Moral Meanings of Community Service Learning at Paññāsāstra University Of Cambodia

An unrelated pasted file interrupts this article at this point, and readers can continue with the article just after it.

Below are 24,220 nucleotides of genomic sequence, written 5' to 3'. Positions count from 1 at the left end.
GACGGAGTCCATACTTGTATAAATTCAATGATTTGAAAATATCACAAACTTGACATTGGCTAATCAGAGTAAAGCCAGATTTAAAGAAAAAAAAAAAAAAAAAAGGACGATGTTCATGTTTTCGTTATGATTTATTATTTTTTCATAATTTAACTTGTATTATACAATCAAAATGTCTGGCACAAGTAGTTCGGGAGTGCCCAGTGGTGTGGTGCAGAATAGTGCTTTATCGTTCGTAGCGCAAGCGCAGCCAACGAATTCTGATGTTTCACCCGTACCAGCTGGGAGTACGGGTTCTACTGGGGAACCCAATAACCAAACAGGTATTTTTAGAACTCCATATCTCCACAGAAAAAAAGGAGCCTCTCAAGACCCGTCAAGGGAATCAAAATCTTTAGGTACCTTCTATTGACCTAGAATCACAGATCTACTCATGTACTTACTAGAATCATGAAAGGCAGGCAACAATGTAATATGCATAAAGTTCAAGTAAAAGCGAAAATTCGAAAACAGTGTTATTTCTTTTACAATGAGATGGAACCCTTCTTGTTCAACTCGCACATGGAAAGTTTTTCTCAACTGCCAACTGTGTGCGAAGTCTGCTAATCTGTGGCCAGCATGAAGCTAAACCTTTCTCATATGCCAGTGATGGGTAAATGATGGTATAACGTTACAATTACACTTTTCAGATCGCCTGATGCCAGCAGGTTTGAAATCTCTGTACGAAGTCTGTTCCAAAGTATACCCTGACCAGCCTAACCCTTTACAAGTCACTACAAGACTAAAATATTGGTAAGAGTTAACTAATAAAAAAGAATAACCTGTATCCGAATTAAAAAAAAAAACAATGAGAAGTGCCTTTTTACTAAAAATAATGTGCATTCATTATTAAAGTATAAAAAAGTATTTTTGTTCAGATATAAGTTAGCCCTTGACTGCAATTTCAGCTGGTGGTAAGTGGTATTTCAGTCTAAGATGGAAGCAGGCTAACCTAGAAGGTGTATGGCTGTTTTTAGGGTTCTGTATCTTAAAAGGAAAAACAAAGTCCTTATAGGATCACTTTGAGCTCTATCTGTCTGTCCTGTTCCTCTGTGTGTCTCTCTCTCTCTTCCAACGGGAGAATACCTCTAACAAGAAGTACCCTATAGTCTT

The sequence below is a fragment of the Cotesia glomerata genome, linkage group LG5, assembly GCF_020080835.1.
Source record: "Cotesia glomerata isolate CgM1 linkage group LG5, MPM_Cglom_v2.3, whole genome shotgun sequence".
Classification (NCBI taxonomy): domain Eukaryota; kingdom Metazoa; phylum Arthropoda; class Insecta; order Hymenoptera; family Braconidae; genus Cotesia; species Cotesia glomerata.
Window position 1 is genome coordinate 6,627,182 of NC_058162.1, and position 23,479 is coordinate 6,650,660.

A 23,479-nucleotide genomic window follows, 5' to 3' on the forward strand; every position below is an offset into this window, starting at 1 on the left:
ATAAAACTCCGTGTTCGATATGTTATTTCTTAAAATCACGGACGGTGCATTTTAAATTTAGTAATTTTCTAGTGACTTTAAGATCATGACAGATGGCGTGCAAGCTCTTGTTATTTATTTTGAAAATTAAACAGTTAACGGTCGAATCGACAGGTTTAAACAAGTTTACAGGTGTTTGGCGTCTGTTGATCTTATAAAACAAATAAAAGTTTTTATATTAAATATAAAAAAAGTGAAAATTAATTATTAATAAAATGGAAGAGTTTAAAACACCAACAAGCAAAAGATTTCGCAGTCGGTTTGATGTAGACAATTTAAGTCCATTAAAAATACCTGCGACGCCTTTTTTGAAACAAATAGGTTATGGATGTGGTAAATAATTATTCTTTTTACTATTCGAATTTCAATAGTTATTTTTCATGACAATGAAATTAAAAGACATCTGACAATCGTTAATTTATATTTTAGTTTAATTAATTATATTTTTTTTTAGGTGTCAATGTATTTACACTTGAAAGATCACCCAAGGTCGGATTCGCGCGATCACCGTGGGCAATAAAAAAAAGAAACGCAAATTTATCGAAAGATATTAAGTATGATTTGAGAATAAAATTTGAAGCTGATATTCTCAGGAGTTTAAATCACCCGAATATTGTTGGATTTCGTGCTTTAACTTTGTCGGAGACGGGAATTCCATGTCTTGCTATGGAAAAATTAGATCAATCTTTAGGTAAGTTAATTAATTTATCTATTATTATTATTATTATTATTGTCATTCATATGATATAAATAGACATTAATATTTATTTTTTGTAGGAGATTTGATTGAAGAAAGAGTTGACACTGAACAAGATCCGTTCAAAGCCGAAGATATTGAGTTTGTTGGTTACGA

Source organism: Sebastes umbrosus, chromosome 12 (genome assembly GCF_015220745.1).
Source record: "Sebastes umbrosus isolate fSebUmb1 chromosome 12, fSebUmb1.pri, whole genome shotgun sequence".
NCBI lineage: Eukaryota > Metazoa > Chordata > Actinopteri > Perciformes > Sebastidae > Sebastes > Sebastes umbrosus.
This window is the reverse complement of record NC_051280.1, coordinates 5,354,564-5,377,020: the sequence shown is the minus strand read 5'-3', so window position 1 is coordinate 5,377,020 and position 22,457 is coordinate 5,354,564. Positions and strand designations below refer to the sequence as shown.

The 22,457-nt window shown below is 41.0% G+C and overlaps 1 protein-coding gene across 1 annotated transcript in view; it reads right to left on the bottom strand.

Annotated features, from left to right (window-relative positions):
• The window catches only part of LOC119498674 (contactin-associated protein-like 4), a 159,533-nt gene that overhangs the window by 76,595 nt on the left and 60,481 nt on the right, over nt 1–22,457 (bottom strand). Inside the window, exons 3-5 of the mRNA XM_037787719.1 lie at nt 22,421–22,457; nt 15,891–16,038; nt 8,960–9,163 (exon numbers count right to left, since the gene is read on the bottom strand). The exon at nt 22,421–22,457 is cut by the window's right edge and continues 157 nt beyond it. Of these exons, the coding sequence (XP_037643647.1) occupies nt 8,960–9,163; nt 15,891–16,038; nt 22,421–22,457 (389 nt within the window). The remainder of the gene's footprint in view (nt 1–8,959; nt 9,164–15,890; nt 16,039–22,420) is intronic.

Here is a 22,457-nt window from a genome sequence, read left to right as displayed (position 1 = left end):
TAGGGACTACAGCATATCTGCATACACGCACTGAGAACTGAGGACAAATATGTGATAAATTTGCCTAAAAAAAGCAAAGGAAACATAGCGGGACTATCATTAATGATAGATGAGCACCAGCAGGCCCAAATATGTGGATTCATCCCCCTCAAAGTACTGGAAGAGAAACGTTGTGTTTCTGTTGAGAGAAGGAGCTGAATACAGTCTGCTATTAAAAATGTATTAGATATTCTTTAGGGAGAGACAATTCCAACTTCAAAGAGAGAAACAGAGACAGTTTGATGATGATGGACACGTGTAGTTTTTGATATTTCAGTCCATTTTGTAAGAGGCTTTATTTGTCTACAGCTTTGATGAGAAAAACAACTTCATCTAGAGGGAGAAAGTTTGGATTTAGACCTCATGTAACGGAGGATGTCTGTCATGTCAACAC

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This analytical case study sought to understand and build theories from Paññāsāstra University of Cambodia (PUC) educators’ visions in supporting and implementing community service learning (CSL), the moral meanings of CSL experiences for the participating undergraduate students, and the CSL experiences that facilitated the volunteers’ moral meaning-making. The study found that PUC educators’ shared purpose was the cultivation of students’ kindness to help needy Cambodian communities. Moreover, PUC CSL volunteers considered community service as an act of kindness, an act of solidarity and connectedness, and an act of social change through the cultivation of kindness in the hearts of their families, their peers, and the people they helped. Furthermore, PUC CSL cultivated in volunteers such Buddhist ethics as brahma-vihara (metta [goodwill], karuna [compassion], mudita [empathetic joy], and upekkha [equanimity]), caga (generosity), amisa-dana (donation), dhamma-dana (sharing knowledge and advice), pañca-sila (the five precepts), and kataññu (gratitude, especially to parents). Thus, CSL can help solve Cambodia’s societal problems of social inaction, violence, and corruption. The experiences that notably facilitated volunteers’ moral meaning-making were community didactic drama and such culturally symbolic actions as participation in kataññu (parental gratitude) ritual, elderly gratitude ritual, and collaborative cooking.